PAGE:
|Publication number||US5542291 A|
|Application number||US 08/511,426|
|Publication date||Aug 6, 1996|
|Filing date||Aug 4, 1995|
|Priority date||Aug 4, 1995|
|Also published as||DE69622944D1, DE69622944T2, EP0757239A2, EP0757239A3, EP0757239B1|
|Publication number||08511426, 511426, US 5542291 A, US 5542291A, US-A-5542291, US5542291 A, US5542291A|
|Inventors||John V. James|
|Original Assignee||Ford Motor Company|
|Export Citation||BiBTeX, EndNote, RefMan|
|Patent Citations (8), Non-Patent Citations (2), Referenced by (21), Classifications (6), Legal Events (6)|
|External Links: USPTO, USPTO Assignment, Espacenet|
The present invention relates in general to detecting misfires occurring during normal in-use vehicle operation of internal combustion engines, and more specifically to determining a baseline acceleration value in a manner that permits detection of high misfire rates, such as 50% misfires.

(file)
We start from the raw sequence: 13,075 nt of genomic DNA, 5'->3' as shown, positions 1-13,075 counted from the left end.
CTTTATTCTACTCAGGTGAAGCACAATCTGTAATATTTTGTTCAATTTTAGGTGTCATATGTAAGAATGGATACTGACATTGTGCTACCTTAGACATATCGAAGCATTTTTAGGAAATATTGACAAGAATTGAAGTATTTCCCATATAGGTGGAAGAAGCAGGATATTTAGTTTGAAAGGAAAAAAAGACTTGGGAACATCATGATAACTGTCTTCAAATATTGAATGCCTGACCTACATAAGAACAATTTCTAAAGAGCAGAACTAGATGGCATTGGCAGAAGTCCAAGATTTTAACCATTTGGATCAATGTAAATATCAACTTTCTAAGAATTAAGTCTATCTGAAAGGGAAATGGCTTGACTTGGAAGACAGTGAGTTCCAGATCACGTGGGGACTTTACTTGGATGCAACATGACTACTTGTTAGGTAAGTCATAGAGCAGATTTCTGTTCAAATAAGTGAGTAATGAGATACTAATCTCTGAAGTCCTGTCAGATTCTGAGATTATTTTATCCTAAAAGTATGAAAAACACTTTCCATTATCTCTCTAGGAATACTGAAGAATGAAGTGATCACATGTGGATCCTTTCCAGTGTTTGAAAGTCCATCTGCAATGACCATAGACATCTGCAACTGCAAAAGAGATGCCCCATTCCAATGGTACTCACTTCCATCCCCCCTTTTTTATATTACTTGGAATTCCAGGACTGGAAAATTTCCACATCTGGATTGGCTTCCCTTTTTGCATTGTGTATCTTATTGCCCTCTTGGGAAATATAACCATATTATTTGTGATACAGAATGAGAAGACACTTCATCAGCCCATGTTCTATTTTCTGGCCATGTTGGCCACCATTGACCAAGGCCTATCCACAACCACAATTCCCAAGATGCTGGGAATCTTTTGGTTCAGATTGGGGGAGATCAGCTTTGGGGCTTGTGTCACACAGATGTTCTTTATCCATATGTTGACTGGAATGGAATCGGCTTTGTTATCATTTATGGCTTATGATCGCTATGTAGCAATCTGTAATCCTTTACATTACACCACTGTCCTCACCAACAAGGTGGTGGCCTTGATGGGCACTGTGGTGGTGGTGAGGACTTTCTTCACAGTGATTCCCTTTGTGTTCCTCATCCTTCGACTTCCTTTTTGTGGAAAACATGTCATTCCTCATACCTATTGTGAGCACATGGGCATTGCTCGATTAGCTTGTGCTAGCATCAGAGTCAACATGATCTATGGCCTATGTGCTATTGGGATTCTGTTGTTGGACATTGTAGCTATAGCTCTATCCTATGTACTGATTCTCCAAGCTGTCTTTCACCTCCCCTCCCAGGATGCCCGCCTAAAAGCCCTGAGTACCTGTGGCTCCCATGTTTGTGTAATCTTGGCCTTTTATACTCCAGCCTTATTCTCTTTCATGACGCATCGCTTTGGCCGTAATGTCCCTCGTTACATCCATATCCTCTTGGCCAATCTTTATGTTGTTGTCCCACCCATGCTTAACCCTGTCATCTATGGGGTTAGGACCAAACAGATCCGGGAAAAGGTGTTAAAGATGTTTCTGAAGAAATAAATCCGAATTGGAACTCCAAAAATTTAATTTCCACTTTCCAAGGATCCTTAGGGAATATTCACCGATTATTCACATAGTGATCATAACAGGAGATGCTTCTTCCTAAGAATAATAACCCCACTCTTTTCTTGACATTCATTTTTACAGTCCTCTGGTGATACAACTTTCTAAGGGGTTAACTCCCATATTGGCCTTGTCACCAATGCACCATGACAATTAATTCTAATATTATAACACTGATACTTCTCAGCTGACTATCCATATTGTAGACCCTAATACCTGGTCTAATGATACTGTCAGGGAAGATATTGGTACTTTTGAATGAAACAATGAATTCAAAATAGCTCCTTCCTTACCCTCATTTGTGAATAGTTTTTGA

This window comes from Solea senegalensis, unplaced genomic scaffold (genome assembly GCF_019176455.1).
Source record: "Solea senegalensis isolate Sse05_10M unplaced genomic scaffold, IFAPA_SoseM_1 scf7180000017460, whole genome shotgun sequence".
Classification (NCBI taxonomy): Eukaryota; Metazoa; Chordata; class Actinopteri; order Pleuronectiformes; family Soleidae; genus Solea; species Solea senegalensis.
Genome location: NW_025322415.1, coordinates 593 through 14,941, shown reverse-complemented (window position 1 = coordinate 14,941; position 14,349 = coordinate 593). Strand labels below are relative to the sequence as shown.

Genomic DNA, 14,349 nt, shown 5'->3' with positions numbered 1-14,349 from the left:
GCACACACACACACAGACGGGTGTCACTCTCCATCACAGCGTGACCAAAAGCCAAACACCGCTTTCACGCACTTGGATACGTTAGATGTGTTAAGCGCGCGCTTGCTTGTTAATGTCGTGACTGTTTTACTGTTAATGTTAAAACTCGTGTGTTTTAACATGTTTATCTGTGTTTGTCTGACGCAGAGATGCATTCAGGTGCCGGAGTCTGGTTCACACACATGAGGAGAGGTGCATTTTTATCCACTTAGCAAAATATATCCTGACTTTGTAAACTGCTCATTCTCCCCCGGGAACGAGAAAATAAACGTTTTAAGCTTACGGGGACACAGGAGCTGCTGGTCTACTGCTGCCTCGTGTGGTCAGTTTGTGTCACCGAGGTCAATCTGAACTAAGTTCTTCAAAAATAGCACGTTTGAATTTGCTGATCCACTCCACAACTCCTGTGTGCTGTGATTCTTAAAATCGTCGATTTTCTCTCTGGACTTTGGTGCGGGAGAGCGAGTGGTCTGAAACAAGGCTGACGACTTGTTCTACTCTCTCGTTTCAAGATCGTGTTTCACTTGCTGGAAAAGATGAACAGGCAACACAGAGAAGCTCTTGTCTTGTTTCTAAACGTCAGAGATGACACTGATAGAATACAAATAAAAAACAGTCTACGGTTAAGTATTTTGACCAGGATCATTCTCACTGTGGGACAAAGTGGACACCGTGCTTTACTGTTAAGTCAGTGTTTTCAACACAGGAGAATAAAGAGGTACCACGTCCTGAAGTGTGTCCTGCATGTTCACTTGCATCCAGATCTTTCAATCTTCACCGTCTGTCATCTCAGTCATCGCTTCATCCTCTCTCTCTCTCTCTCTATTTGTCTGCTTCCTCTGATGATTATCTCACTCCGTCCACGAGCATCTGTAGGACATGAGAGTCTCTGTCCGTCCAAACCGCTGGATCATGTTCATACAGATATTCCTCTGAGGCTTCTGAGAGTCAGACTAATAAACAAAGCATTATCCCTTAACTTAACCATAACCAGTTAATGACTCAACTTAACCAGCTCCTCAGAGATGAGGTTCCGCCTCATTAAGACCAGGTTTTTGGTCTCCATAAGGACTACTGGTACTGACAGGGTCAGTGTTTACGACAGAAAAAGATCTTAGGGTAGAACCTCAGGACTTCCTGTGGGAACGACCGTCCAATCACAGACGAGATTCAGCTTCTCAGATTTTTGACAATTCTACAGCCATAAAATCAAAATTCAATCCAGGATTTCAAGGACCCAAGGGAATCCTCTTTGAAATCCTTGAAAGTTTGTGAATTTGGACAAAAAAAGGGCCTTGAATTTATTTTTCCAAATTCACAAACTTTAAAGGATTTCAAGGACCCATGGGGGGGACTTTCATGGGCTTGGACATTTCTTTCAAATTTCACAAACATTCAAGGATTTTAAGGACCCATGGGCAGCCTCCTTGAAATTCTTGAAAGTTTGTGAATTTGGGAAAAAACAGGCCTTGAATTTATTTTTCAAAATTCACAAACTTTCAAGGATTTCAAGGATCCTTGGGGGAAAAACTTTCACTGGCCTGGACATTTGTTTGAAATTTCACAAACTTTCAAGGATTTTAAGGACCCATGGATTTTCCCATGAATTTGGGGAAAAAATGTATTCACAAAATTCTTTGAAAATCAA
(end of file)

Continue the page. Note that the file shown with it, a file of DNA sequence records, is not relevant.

Monitoring of crankshaft acceleration in an internal combustion engine is a preferred technique to detect misfires of individual cylinder firings during engine operation. An advantageous system for crankshaft based misfire detection is described in U.S. Pat. Nos. 5,044,195; 5,056,360; and 5,109,695. This system utilizes the determination of a deviant acceleration, which is the difference between the instantaneous acceleration for an individual cylinder firing and an estimated baseline acceleration. In particular, the baseline acceleration is determined as a median average over a series of cylinder accelerations including the cylinder firing of interest.